It's 'Game On' for FilmOnSuits fly as OTT service takes page from rival Aereo in its defense 11/19/2012 12:01:00 AM Eastern
TV broadcasters are facing a second front in
their battle over online transmission of their signals
via remote antenna/DVR technology. Like in the
first front, the entrenched troops are wearing
wingtips and firing off legal missiles.
In August, Aereo TV got a green light
from a district court to continue to offer local
TV station signals, at least until the court
hears arguments in a broadcaster challenge
to the service.
Now FilmOn, which was enjoined by a
court two years ago from streaming TV station
signals without paying for them, has
adopted Aereo’s technology and started
streaming stations online again, using the
district court’s decision not to enjoin Aereo
Aereo is the Barry Diller-backed online
video service that uses a remote antenna
farm and DVR functionality to deliver inmarket
TV station signals, along with other video programming.
Broadcasters say it is providing retransmission
without compensation; Aereo counters it is offering online
access to a remote over-the-air antenna.
That FilmOn is back on has not pleased the folks at Fox,
who filed suit back in August against the company—and its
chairman and founder, Alki David—over this latest iteration.
(FilmOn, which competes with Aereo, was previously known
as Aereokiller and was launched by not-coincidentally named
Barry Driller Inc.) Two weeks ago, the other major networks
joined that suit, and FilmOn filed a countersuit against Fox,
alleging it was discouraging potential FilmOn clients such
as Apple and Microsoft from selling the FilmOn app that
enables accessing the remote antenna/DVR functionality.
“We welcome the opportunity to let the court determine
the legitimacy of Mr. David’s business practices,” FilmOn
said in a statement.
Fox lawyers are expected to argue that FilmOn’s provision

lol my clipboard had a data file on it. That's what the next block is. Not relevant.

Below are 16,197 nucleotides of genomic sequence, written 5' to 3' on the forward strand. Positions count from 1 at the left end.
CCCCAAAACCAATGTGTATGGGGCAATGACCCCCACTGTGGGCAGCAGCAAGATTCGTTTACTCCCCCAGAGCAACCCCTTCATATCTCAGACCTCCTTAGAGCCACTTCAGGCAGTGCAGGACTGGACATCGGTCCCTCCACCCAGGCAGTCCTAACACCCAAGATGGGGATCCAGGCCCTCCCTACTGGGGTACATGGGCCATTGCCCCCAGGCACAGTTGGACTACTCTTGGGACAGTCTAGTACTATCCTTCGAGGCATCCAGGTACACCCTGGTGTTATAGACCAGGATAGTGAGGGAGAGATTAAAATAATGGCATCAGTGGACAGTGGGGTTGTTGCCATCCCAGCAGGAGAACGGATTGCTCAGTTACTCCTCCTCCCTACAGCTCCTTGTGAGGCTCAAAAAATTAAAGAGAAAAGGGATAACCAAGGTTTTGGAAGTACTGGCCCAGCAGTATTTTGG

of TV station signals violates its court
injunction and its promise not to infringe
“by any means, directly or indirectly, any of
[the networks’] exclusive rights under…the
Copyright Act, including but not limited to
through the streaming over mobile telephone
systems and/or the Internet of any
of the broadcast television programming in
which any Plaintiff owns a copyright.”
FilmOn says in its Fox suit that litigation
involved its old distribution technology, not
the Aereo-like technology it is now using to
deliver TV stations on the Internet.
The networks, in their filing earlier this
month, said that Aerokiller was another in a
long line of attempts to retransmit broadcast
TV without compensating broadcasters for
that public performance.
“Because Plaintiffs have the exclusive right to publicly
perform their works and Aereokiller has no license from
any network to retransmit their programs over the Internet,
Aereokiller should be enjoined from infringing Plaintiffs’
copyrights through its FilmOnX website and service,” the
“Maybe the Networks/Affiliates would be a lot more relevant
and appeal to more than just baby boomers if they embraced
FilmOn and others like us and worked with us to reach
more eyeballs,” replied FilmOn’s David, who said he offered to
pay broadcasters retrans fees under the new, Aereo-like transmission
model, even though he says he doesn’t have to.
They will all have their chance to argue their cases. Oral
argument is set for Dec. 6 in a California District Court.